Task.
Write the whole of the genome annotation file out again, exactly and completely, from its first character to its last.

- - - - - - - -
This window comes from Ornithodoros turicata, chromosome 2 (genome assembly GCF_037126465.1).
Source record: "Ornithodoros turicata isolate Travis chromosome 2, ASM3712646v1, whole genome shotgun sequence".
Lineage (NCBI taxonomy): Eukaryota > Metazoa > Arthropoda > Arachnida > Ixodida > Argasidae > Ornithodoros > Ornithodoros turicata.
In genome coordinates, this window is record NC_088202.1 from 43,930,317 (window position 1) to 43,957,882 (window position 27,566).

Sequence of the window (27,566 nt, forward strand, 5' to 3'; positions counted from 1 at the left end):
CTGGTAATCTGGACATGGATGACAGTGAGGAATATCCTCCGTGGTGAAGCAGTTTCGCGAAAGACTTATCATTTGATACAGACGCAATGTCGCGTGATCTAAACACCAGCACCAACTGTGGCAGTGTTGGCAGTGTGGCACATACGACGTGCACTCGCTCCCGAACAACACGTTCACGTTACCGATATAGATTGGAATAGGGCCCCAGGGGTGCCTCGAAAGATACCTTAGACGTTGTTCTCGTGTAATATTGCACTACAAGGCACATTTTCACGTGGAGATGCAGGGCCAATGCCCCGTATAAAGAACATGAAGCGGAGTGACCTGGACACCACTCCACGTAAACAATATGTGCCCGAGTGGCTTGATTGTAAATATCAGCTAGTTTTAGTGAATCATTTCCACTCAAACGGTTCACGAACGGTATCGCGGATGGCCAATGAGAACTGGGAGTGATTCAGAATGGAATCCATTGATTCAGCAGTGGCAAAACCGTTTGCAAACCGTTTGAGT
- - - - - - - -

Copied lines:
This window comes from Ornithodoros turicata, chromosome 2 (genome assembly GCF_037126465.1).
Source record: "Ornithodoros turicata isolate Travis chromosome 2, ASM3712646v1, whole genome shotgun sequence".
Lineage (NCBI taxonomy): Eukaryota > Metazoa > Arthropoda > Arachnida > Ixodida > Argasidae > Ornithodoros > Ornithodoros turicata.
In genome coordinates, this window is record NC_088202.1 from 43,930,317 (window position 1) to 43,957,882 (window position 27,566).

Sequence of the window (27,566 nt, forward strand, 5' to 3'; positions counted from 1 at the left end):
CTGGTAATCTGGACATGGATGACAGTGAGGAATATCCTCCGTGGTGAAGCAGTTTCGCGAAAGACTTATCATTTGATACAGACGCAATGTCGCGTGATCTAAACACCAGCACCAACTGTGGCAGTGTTGGCAGTGTGGCACATACGACGTGCACTCGCTCCCGAACAACACGTTCACGTTACCGATATAGATTGGAATAGGGCCCCAGGGGTGCCTCGAAAGATACCTTAGACGTTGTTCTCGTGTAATATTGCACTACAAGGCACATTTTCACGTGGAGATGCAGGGCCAATGCCCCGTATAAAGAACATGAAGCGGAGTGACCTGGACACCACTCCACGTAAACAATATGTGCCCGAGTGGCTTGATTGTAAATATCAGCTAGTTTTAGTGAATCATTTCCACTCAAACGGTTCACGAACGGTATCGCGGATGGCCAATGAGAACTGGGAGTGATTCAGAATGGAATCCATTGATTCAGCAGTGGCAAAACCGTTTGCAAACCGTTTGAGT